In some embodiments, the two-step RESET pulse depicted in FIG. 6G may be applied to a first phase change memory cell connected to a first bit line and the two-step RESET pulse depicted in FIG. 6H may be applied to a second phase change memory cell connected to a second bit line during a SET operation; both the first phase change memory cell and the second phase change memory cell may be connected to a common word line. It is understood that the voltage pulses in FIGS. 6A-6H are exemplary and do not show more complex circuit behavior that can occur such as transient voltage spikes caused by threshold switching, leakage, and other non-linear voltage dependence of conductivity in array components.

FIG. 7A is a flowchart describing one embodiment of a process for RESETTING and SETTING a phase change material of a phase change memory cell. In one embodiment, the process of FIG. 7A may be performed by a memory chip controller, such as the memory chip controller 105 depicted in FIG. 1A, or be performed by one or more control circuits arranged on a memory chip, such as memory chip 102 in FIG. 1A.

In step 702, a data retention time for data stored using one or more phase change memory cells is determined. In some cases, the data retention time may correspond with the amount of time between a RESET operation for resetting one or more phase change memory cells into a high resistance state and a subsequent SET operation for setting the one or more phase change memory cells into a low resistance state. In other cases, the data retention time may correspond with the amount of time between a SET operation for writing the data stored using the one or more phase change memory cells and a subsequent RESET operation to erase the data stored using the one or more phase change memory cells. In one example, the data retention time for data stored using the one or more phase change memory cells may be acquired from a table stored in non-volatile memory or stored as configuration information stored within a non-volatile memory that is in communication with one or more control circuits. The one or more control circuits may include combination logic, state machines, page registers, SRAM, and control circuitry for controlling the operation of a memory chip including performing SET and RESET operations on the one or more phase change memory cells.

In step 704, a number of SET/RESET cycles that have been experienced by the one or more phase change memory cells is determined. The number of SET/RESET cycles may correspond with the number of SET operations followed by subsequent RESET operations that have been applied to the one or more phase change memory cells. The number of SET/RESET cycles may be stored on a per page basis with the number of SET/RESET cycles incremented each time a RESET operation is performed on phase change memory cells for a particular page subsequent to a prior SET operation performed on the phase change memory cells for the particular page. The particular page may correspond with a word line within a memory array and the phase change memory cells for the particular page may be directly connected to the word line.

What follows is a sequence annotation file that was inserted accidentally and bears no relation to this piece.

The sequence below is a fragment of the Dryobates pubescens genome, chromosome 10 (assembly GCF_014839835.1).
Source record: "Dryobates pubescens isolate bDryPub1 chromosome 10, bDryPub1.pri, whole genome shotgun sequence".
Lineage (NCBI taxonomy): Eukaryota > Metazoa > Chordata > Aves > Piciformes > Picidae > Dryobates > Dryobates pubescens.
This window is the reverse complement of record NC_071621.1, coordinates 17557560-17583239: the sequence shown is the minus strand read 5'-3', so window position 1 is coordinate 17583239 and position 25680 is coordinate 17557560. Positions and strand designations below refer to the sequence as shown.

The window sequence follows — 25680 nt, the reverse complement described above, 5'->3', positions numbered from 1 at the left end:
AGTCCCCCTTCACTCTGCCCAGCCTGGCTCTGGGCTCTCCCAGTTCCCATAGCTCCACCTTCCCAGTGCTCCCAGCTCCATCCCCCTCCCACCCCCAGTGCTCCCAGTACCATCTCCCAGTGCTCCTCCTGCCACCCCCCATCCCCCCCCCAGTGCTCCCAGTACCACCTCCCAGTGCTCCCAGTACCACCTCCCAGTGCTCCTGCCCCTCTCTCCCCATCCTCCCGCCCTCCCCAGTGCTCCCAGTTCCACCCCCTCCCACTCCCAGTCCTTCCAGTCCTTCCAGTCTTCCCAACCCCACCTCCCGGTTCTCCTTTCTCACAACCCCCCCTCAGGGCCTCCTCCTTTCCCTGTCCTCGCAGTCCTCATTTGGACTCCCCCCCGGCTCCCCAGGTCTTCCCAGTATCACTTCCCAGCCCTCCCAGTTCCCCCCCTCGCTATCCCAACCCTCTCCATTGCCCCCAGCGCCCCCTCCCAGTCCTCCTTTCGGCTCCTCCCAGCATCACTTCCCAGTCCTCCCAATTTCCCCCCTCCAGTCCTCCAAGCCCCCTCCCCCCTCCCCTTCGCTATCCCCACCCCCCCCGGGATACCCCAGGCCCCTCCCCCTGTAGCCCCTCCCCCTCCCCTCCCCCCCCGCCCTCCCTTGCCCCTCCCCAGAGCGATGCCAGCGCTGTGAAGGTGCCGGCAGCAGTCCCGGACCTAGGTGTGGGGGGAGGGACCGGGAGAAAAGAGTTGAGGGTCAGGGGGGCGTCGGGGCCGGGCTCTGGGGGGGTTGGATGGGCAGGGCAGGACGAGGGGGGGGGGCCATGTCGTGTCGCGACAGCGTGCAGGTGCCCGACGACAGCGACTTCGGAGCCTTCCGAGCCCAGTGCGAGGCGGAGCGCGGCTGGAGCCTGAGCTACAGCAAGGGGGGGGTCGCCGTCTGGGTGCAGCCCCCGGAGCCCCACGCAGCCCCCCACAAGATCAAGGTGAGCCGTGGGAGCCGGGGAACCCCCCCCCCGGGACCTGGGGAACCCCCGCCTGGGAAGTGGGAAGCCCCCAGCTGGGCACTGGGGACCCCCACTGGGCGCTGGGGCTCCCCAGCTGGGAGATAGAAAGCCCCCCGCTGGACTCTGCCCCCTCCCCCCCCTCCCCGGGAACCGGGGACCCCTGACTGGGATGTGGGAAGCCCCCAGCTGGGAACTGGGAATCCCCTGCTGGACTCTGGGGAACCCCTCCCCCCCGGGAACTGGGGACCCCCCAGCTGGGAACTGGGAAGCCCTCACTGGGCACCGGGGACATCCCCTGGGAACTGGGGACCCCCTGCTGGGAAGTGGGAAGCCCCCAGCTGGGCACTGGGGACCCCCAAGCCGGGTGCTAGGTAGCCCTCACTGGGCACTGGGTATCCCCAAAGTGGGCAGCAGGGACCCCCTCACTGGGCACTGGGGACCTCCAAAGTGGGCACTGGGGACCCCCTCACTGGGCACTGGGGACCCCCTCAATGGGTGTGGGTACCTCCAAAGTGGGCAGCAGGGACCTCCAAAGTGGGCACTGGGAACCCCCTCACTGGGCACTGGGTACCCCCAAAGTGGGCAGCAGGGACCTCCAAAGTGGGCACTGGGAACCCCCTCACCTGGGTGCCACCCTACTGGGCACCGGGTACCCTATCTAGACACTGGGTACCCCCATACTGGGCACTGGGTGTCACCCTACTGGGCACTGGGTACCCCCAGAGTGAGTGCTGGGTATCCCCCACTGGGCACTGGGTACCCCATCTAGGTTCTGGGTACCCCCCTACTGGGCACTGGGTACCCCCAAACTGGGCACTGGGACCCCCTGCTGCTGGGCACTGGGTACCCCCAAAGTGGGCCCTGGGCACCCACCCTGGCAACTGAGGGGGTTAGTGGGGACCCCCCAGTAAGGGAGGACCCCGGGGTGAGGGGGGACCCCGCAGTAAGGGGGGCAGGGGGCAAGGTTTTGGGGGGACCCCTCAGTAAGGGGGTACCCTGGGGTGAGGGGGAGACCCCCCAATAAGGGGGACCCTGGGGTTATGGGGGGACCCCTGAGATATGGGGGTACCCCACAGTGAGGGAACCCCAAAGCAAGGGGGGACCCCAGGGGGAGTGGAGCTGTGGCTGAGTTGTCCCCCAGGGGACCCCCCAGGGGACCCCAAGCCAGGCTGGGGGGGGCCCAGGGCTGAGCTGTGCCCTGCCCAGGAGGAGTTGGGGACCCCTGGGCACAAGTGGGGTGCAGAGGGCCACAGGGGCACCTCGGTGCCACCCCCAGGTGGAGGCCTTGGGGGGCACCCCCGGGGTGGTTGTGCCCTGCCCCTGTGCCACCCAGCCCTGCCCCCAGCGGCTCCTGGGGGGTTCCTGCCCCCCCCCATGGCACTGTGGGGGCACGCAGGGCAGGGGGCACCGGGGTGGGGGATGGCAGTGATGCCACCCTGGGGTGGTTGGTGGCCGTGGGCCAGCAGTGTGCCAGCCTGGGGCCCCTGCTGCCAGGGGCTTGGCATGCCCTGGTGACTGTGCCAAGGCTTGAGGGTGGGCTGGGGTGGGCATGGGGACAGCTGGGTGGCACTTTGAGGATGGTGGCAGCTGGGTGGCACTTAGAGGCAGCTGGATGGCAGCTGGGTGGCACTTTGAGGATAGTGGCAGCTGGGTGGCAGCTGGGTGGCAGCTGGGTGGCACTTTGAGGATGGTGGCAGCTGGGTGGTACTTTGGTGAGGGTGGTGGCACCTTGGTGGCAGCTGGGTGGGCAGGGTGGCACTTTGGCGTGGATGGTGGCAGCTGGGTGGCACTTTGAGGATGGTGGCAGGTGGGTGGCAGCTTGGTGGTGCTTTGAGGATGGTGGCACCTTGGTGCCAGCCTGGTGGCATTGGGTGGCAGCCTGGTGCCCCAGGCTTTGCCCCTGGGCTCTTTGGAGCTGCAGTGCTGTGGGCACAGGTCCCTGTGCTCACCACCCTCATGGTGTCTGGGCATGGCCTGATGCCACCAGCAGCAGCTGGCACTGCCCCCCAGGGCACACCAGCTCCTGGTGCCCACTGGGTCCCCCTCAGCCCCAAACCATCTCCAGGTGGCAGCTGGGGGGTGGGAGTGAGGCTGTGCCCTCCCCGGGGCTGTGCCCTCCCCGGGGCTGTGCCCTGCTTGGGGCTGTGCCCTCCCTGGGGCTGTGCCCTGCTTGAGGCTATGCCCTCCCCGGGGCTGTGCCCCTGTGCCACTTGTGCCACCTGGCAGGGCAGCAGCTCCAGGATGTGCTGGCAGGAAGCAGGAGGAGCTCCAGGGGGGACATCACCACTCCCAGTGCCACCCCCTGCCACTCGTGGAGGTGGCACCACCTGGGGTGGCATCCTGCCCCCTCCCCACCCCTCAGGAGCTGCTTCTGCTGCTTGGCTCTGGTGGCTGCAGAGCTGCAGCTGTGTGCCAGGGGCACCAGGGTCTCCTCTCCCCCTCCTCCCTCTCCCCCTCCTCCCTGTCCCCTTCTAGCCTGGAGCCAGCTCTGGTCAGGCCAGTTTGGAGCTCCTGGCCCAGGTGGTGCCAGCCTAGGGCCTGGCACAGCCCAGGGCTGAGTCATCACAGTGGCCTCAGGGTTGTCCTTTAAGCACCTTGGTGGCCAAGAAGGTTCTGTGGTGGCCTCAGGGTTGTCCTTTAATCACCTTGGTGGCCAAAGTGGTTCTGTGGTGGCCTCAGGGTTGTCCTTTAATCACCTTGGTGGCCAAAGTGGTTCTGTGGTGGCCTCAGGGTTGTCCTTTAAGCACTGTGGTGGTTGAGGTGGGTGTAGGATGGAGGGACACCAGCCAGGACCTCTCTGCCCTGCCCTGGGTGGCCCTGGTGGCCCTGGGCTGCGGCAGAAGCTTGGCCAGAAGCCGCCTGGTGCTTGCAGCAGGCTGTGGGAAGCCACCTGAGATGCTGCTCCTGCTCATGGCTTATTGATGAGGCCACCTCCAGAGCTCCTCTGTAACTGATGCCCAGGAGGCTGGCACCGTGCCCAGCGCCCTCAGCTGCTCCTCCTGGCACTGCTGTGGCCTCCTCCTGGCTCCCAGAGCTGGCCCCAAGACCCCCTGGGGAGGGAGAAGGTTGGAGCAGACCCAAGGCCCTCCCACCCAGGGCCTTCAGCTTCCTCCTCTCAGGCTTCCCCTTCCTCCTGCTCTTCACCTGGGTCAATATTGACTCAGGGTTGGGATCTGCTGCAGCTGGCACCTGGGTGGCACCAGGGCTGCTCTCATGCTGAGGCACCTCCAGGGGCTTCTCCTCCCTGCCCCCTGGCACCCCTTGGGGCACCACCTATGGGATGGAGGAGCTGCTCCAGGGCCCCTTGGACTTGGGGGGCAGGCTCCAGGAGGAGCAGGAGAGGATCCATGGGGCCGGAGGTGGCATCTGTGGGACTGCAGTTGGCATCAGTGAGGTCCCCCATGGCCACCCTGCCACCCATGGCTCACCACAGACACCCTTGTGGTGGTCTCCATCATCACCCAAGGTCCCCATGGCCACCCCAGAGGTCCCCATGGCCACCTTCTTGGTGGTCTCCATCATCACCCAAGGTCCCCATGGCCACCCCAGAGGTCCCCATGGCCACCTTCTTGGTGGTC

In step 706, a first slope for a falling edge of a first RESET pulse is determined based on the data retention time and the number of SET/RESET cycles. In one example, if the data retention time is less than a threshold amount of time (e.g., less than 24 hours), then the first slope may correspond with slope 641 in FIG. 6E; otherwise, if the data retention time is greater than or equal to the threshold amount of time, then the first slope may correspond with slope 640 in FIG. 6E. In another example, if the data retention time is less than the threshold amount of time and the number of SET/RESET cycles that have been experienced by phase change memory cells is less than a threshold number of cycles (e.g., is less than ten SET/RESET cycles), then the first slope of the falling edge of a two-step RESET pulse may be steep with a fast falling edge and correspond with slope 641 in FIG. 6E, compared with a slower falling edge that corresponds with slope 640 in FIG. 6E. The slope 641 in FIG. 6E may comprise a change in voltage of 2V (e.g., VRESET2 is set to 2V) over 20 ns while the slope 640 in FIG. 6E may comprise a change in voltage of 2V over 60 ns. In step 708, the first RESET pulse with the first slope for the falling edge is applied to the one or more phase change memory cells in order to perform a RESET operation that places the one or more phase change memory cells into an amorphous high resistance state.

In step 710, a first voltage level for a first portion of a two-step SET pulse is determined. In step 712, a second voltage level greater than the first voltage level for a second portion of the two-step SET pulse is determined. The first voltage level for the first portion of the two-step SET pulse and the second voltage level for the second portion of the two-step SET pulse may be acquired from a lookup table stored in non-volatile memory and may vary depending on a chip temperature. In step 714, the two-step SET pulse is applied to the one or more phase change memory cells in order to perform a SET operation that places the one or more phase change memory cells into a crystalline low resistance state. In one example, the two-step SET pulse may correspond with the two-step SET pulse depicted in FIG. 6C.